Pressure ulcers are a major problem in all areas of health care in the Netherlands. National guidelines for the prevention and treatment of pressure ulcers were originally developed in 1985 and revised in 1991 and 2002. The value of these guidelines can be questioned because it seems they are not in line with the beliefs and practice of the caregivers and only 5% of them are evidence-based.

AIMS AND OBJECTIVES:

To get a better insight into nurses' current knowledge, beliefs and performed practices relating to massage, a study was designed to assess changes in these three aspects after the publication of the 2002 Dutch national guidelines. The outcome was compared with the situation in 1991, the year in which the previous guidelines were published.

DESIGN AND METHOD:

A cross-sectional comparative study was designed using written questionnaires. Questions were formulated regarding knowledge and beliefs about prevention methods and the actual use of these methods in the prevention of pressure ulcers. The 2003-survey population consisted of nurses working in the Netherlands and was approached at random via subscriptions to Nursing News (i.e. Verpleegkunde Nieuws), a Dutch professional journal or via affiliations to an institution participating in the 2003 National Prevalence Survey of Pressure Ulcers.

RESULTS AND CONCLUSIONS:

Compared with the 1991 findings, the 2003 results show an improvement for the topic of pressure ulcers, but a deterioration regarding dehydration. It is obvious that the knowledge of the current CBO-guidelines on massage is still not widely distributed as it should be. Our overall conclusion is that the differences in responses between 1991 and 2003 are significant and suggest that the nurses were better informed in 2003.

RELEVANCE TO CLINICAL PRACTICE:

For the improvement of health care in the domain of pressure ulcer preventions, we need more than an accurate implementation of new or existing guidelines. Guidelines should also be based on qualitative, methodological well-designed studies to be evidence-based.

PMID: 16553756

[PubMed - indexed for MEDLINE]

 

43. The effects of foot reflexion massage on sleep disturbance, depression disorder, and the physiological index of the elderly.

[Article in Korean]

Song RH, Kim DH.

http://www.ncbi.nlm.nih.gov/pubmed/16520560

 

Source

Department of Nursing, Daejeon Health Science College, Korea. rhsong@hit.ac.kr

Abstract

PURPOSE:

This study was to examine the effects of foot reflexion massage on sleep disturbance, depression disorder, and the physiological index of the elderly in nursing homes.

METHOD:

The research design was a non-equivalent control group pretest-posttest quasi-experimental study. The subjects in this study were 50 elderly people who resided in two different nursing homes in the same region. An experimental group and a control group were organized with 25 subjects respectively, and foot reflexion massage was provided for 12 sessions, 30 minutes per session. The selected dependent variables were sleep disturbance, depression disorder, and physiological indices(blood plasma serotonin, serum cortisol), which were all measured before and after foot reflexion massage was offered. Data analysis included chi2-test, t-test, paired t-test, and ANCOVA, using the SPSS program package.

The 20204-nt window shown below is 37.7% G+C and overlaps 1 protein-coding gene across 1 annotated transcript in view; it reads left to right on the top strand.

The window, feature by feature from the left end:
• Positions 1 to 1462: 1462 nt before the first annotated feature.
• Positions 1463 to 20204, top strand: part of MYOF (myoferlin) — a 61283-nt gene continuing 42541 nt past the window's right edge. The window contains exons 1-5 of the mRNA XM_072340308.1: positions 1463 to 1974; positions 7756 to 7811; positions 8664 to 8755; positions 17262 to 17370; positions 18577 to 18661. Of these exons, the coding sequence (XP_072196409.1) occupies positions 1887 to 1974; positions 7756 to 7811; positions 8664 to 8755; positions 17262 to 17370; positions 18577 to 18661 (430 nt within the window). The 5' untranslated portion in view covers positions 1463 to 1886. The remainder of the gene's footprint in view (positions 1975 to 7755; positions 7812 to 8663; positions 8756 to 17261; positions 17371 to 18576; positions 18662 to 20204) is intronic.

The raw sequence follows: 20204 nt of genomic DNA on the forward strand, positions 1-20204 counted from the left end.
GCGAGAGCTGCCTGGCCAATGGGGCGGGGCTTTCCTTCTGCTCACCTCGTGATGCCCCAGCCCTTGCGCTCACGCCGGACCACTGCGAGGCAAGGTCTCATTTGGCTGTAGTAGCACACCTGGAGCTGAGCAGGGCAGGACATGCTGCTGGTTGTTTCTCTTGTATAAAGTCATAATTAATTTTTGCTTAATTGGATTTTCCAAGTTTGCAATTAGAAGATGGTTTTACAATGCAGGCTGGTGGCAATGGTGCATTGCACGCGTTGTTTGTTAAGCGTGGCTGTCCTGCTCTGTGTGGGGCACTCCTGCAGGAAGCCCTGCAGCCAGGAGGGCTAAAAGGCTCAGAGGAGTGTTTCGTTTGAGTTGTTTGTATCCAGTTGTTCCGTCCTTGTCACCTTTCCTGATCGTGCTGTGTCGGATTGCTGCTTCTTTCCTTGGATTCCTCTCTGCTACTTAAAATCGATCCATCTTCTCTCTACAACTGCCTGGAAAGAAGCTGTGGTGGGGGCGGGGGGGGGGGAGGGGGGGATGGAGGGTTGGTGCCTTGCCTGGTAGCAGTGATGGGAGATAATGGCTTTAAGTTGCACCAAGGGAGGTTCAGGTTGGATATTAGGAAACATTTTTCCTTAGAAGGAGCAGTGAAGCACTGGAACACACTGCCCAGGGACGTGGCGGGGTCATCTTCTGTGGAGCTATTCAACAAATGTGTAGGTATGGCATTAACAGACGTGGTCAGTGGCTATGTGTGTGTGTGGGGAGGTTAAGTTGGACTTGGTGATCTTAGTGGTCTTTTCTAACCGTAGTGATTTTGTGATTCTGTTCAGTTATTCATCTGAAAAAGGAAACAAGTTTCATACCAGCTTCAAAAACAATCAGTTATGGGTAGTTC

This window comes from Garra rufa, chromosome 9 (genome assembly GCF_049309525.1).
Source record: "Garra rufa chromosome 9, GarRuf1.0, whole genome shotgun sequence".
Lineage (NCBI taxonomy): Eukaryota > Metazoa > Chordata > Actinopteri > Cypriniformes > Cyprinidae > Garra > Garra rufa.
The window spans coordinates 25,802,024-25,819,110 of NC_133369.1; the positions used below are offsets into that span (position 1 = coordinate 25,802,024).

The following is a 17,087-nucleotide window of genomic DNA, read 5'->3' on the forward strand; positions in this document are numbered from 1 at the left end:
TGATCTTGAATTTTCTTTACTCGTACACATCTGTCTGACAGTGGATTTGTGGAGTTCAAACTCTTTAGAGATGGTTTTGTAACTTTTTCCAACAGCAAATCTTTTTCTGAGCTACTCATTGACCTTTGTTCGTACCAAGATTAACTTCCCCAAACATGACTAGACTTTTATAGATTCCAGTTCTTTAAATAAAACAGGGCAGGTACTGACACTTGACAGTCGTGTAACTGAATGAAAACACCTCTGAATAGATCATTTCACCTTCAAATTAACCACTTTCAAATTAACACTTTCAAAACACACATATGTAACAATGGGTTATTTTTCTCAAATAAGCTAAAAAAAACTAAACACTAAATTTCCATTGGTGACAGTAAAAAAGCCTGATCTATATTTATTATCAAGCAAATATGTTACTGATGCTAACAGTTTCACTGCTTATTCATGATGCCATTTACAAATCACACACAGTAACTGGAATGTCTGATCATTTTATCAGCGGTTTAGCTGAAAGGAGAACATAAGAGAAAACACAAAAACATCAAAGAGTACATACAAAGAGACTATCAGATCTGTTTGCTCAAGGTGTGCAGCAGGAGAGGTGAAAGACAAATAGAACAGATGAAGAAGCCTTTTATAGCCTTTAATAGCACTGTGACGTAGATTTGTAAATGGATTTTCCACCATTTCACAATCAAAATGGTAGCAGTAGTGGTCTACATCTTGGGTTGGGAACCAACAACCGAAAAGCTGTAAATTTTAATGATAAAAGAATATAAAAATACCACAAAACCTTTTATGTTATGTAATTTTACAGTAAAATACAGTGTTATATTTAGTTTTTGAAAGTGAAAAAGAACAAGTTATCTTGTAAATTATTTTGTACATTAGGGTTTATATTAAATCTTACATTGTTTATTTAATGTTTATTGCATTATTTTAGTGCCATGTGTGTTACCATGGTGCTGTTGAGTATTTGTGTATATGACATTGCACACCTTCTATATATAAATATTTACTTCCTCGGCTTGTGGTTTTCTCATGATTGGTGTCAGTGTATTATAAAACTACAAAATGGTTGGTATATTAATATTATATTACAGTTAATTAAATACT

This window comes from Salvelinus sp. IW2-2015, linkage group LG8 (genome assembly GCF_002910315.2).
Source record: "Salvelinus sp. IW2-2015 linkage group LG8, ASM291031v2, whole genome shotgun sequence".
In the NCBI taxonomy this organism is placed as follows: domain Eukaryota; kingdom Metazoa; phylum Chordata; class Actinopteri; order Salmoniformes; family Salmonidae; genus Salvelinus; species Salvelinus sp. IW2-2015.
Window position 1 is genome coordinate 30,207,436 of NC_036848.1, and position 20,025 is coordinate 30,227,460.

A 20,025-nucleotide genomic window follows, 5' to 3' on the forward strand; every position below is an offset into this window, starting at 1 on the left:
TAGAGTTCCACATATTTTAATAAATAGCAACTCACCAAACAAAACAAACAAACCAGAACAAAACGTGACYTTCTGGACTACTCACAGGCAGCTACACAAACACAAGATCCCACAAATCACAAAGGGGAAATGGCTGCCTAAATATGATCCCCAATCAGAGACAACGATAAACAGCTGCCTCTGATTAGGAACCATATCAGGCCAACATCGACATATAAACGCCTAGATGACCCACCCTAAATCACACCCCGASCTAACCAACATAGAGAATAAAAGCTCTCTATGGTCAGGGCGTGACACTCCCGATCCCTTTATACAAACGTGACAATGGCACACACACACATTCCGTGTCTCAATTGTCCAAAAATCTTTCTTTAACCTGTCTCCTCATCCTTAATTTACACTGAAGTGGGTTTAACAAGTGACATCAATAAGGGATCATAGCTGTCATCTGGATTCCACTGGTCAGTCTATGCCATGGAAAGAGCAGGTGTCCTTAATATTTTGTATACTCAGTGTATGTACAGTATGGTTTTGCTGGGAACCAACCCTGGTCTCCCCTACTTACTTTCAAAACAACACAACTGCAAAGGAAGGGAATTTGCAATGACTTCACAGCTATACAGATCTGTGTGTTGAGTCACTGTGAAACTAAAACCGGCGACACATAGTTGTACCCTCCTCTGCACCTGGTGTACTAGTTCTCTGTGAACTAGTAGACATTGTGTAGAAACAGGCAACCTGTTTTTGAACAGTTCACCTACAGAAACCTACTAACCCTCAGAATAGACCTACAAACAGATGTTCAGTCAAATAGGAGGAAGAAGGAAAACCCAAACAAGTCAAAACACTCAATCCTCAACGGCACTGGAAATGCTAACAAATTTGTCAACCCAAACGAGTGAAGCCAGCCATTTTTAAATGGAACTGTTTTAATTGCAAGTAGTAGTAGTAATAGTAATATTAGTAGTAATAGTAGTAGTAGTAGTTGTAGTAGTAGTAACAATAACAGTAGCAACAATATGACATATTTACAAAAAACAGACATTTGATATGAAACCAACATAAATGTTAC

RESULT:

1. The experimental group improved sleep quality more than the control group. 2. The experimental group had less depression disorder than the control group. 3. The experimental group had higher serotonin levels than the control group.

CONCLUSION:

It's necessary to give foot reflexion massage as a successful nursing intervention to elderly who undergo a change in sleep, and suffer from a depression disorder due to a deterioration in sleep.

PMID: 16520560

[PubMed - indexed for MEDLINE]

 

44. A randomized controlled trial of meditation and massage effects on quality of life in people with late-stage disease: a pilot study.

Williams AL, Selwyn PA, Liberti L, Molde S, Njike VY, McCorkle R, Zelterman D, Katz DL.

http://www.ncbi.nlm.nih.gov/pubmed/16238507

 

Source

Yale Prevention Research Center, New Haven, Connecticut 06418, USA.

Abstract

CONTEXT:

Certain meditation practices may effectively address spiritual needs near end-of-life, an often overlooked aspect of quality of life (QOL). Among people subject to physical isolation, meditation benefits may be blunted unless physical contact is also addressed.

OBJECTIVE:

To evaluate independent and interactive effects of Metta meditation and massage on QOL in people with acquired immunodeficiency syndrome (AIDS).

DESIGN:

Randomized controlled blinded factorial pilot trial conducted from November 2001 to September 2003.

SETTING:

An AIDS-dedicated skilled nursing facility in New Haven, Connecticut.

PARTICIPANTS:

Fifty-eight residents (43% women) with late stage disease (AIDS or comorbidity).

INTERVENTIONS:

Residents were randomized to 1 month of meditation, massage, combined meditation and massage, or standard care. The meditation group received instruction, then self-administered a meditation audiocassette daily. A certified massage therapist provided the massage intervention 30 minutes per day 5 days per week.

OUTCOME MEASURE:

Changes on Missoula-Vitas QOL Index overall and transcendent (spiritual) scores at 8 weeks. Results: The combined group showed improvement in overall (p = 0.005) and transcendent (p = 0.01) scores from baseline to 8 weeks, a change significantly greater (p < 0.05) than the meditation, massage, and control groups.

CONCLUSIONS:

The combination of meditation and massage has a significantly favorable influence on overall and spiritual QOL in late-stage disease relative to standard care, or either intervention component alone.